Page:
Coziness

One of the fun things about knitting is the pleasure of making something quite useful and beautiful. Yesterday, having finished the Brother Amos Socks, I was in a quandry about my knitting. I have someone I know who needs a prayer shawl, but no appropriate quantity for a shawl that I want to make. Then I remembered that I had not replaced my iPod Cozy, and my iPod cords and the like were always falling out of the pocket in my purse. And there was a stray ball of Noro Kuryeon I had bought on sale in my stash. Voila!
iPod Cozy 1a

Pattern for iPod Cozy

This pattern is for a cozy that will hold an iPod Nano 3rd generation, along with a charging cord and earplugs. You can learn a few new things: one of the best provisional cast-ons, knitting in the round, applied I-cord edging, and felting, all without worrying too much about the final product!

Supplies

  • about 40 yards Noro Kuryeon in color of your choice (I used sensuously-named Number 212)
  • circular needles, size 8 or 9 (I used 7s because I knit loosely), long enough for magic looping, or double points in the same size
  • size 10 needles (for I-cord), any kind
  • Darning needles
  • Bag for felting (if done in washing machine)
  • Using smaller needes, cast-on a total of 42 stitches (21 sts on each needle) using Judy’s magic cast-on (go here for the original on Knitty, or here for Cat Bordhi’s excellent video).

    Join and knit in the round for about 6 inches.  Knit to the center of one of the sides of the cozy.  Cut yarn, leaving a tail about 8 inches long.  Cast on 3 new stitches onto left needle.  Work applied I-cord edging using the larger needle  around the top edge in the following way: K2, SSK (using one of the new stitches, and one from the body of the cozy).  Slip the 3 stitches on the right needle back onto to the left needle.  Pull yarn tight, and repeat the row until all the stitches have been used up.  For the next row, put the 3 sts back on the left needle, K2, slip the next stitch as if to knit, then pick up a stitch from under the first part of the I-cord, then perform the SSK.

    Now, continue making plain ol’ I-Cord for until the I-Cord reaches to the bottom of the cozy without stretching. Cut yarn, pull yarn through the loops.  Now make a loop for a button (make it bigger than you think you’ll need because felting makes it smaller), and sew the end to the I-cord securely.

    Go back to the top back of the cozy, and with extra yarn, tighten up anything that needs to be corrected, sewing in ends.

    Felt as you wish, some good direction here.  Sew on button.

    IPod Cozy 1b

    3 thoughts on “Coziness

    1. Hi, Thanks so much for sharing this pattern. I want to make one for my hubby’s nano ipod. I think I understand most of the pattern directions. I have one question:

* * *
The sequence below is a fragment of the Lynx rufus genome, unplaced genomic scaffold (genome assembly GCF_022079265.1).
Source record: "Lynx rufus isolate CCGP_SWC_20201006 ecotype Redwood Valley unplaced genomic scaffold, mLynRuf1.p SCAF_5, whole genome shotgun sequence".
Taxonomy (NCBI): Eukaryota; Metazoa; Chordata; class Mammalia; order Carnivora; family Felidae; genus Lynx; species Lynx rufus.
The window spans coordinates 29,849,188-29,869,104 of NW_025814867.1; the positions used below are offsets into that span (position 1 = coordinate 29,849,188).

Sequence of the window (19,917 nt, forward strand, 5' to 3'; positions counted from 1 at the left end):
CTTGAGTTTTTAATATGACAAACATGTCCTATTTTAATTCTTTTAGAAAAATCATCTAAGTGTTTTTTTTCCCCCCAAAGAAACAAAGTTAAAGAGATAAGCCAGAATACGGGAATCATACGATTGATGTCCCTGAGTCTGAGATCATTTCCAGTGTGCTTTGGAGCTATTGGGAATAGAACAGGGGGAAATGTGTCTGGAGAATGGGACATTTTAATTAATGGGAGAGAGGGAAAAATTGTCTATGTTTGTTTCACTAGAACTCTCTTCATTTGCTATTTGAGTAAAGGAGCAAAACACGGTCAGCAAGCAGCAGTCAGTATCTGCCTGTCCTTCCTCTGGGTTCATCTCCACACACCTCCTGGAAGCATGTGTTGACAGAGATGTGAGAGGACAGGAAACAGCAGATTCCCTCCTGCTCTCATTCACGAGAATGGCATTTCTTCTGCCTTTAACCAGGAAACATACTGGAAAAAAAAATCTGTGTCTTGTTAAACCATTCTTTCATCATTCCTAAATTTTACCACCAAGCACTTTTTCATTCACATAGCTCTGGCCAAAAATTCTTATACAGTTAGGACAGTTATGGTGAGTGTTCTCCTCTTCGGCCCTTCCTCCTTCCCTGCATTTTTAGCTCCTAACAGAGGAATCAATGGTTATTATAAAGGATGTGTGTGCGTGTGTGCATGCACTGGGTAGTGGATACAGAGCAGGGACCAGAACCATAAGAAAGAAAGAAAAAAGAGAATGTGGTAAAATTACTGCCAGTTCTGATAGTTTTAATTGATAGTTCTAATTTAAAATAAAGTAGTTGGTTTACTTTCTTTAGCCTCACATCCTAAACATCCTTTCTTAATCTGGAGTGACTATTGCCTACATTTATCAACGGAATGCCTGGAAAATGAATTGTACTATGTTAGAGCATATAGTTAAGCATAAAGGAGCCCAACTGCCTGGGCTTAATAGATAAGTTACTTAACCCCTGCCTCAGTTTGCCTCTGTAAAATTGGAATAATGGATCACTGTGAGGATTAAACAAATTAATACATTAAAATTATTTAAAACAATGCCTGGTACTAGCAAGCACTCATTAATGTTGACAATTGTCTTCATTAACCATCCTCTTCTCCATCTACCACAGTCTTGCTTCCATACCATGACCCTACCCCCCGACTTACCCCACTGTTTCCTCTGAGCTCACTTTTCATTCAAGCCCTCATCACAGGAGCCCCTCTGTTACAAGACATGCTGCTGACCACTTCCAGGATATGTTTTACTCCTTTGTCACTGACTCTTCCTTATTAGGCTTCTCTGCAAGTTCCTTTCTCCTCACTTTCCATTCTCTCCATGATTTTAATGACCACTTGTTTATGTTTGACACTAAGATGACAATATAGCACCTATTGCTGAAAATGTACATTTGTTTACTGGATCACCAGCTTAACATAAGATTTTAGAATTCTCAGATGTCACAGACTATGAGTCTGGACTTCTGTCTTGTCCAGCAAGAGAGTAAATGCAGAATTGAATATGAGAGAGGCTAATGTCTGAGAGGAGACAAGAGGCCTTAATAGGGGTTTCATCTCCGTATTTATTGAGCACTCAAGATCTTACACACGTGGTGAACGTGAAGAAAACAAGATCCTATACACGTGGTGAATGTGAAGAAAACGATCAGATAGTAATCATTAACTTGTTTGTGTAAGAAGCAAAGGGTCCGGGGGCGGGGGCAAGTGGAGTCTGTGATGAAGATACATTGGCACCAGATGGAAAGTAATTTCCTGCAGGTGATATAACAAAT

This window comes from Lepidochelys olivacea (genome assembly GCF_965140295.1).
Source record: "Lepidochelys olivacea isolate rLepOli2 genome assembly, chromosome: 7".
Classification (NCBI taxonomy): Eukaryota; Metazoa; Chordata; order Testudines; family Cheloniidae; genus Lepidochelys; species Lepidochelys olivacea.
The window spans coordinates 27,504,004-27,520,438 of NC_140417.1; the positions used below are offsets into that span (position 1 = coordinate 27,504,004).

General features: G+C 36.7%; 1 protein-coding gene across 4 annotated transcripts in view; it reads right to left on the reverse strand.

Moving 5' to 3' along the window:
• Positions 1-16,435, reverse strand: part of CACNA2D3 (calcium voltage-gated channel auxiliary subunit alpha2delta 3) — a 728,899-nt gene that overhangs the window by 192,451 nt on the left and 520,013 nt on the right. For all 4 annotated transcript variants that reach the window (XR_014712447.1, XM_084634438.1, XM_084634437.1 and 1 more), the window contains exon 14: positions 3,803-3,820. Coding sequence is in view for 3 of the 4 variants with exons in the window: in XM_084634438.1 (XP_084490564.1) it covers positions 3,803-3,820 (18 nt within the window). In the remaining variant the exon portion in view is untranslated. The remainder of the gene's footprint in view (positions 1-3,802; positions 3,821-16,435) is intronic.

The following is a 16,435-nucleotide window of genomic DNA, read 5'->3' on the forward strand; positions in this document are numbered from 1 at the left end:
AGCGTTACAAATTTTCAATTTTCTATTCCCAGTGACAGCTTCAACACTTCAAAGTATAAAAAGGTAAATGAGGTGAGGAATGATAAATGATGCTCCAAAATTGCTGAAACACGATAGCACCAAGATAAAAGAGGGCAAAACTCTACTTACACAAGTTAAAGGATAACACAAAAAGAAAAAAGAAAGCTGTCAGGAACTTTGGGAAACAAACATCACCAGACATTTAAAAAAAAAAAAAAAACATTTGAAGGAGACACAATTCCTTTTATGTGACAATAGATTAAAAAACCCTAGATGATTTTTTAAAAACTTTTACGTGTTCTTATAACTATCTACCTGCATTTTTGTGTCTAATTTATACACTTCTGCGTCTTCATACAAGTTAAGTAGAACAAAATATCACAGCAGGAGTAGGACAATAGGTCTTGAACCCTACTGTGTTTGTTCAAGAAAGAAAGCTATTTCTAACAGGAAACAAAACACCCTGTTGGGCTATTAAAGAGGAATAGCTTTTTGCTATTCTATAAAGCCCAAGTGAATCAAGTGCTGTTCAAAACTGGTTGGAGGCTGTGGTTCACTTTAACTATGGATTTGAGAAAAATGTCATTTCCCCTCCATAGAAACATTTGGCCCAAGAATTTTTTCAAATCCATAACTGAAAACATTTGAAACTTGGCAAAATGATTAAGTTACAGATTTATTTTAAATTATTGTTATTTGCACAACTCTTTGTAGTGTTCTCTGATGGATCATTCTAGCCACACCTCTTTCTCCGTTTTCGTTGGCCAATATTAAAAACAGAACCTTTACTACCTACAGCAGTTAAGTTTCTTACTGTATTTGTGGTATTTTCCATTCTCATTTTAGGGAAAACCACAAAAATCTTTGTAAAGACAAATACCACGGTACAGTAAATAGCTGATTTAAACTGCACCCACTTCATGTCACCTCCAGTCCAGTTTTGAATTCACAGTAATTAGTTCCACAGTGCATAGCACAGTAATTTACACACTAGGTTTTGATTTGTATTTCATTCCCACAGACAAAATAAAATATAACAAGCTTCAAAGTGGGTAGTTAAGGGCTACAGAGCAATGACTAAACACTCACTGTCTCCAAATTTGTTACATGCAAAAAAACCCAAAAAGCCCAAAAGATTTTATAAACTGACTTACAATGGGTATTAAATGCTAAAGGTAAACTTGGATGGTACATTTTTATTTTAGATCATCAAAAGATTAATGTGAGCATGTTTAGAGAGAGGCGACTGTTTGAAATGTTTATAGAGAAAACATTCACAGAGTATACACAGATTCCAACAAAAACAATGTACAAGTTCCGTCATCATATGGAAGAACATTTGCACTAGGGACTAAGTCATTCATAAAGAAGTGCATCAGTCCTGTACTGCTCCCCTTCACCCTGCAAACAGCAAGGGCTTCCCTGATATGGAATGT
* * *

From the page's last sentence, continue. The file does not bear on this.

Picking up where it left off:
After you cast on provisional cast-on, knit for 6 inches, and then make an applied I-cord for the top edge. Then I’m confused. Do you use a kitchener stitch to stitch up the I-cord edging? Or do you somehow work the cord for the button loop off the edging?

      You say, “For the next row, put the 3 sts back on the left needle, K2, slip the next stitch as if to knit, then pick up a stitch from under the first part of the I-cord, then perform the SSK.”

      I guess I’m confused as to what this next row is? Is this a row after you have finished making the applied I-Cord edging?

      I guess I just need to know what to do after I finish the applied I-Cord edging. How do I finish the edging and start making the I-Cord that will be used for a button loop?

      Thanks so much for any help you can offer :)

      Have a beautiful day, Kathy

    2. At this particular point in the pattern, you’ve just completed the attached I-cord all the way around the top. What this manuveur does is connect the parts of the I-cord together before you start doing the regular i-cord.

      So, after all the stitches are done around the top, you’ll do one row where you knit the first 2 stitches, slip the next one as if to knit, then pick up a stitch from under the start of the applied I-cord, then ssk. Now the edgings will be attached to each other. You might need to play with where to pick up the stitch – I went under the entire I-cord myself.

      good luck!

    3. Thank you so much for your explanation :) My tendency is to start doing a pattern and then run into glitches and then try to finagle my way around but sometimes I botch things up. LOL :) So I decided to ask questions this time. So anyway, I really appreciate your explanation and for taking time to post this pattern! Have a lovely day, Kathy

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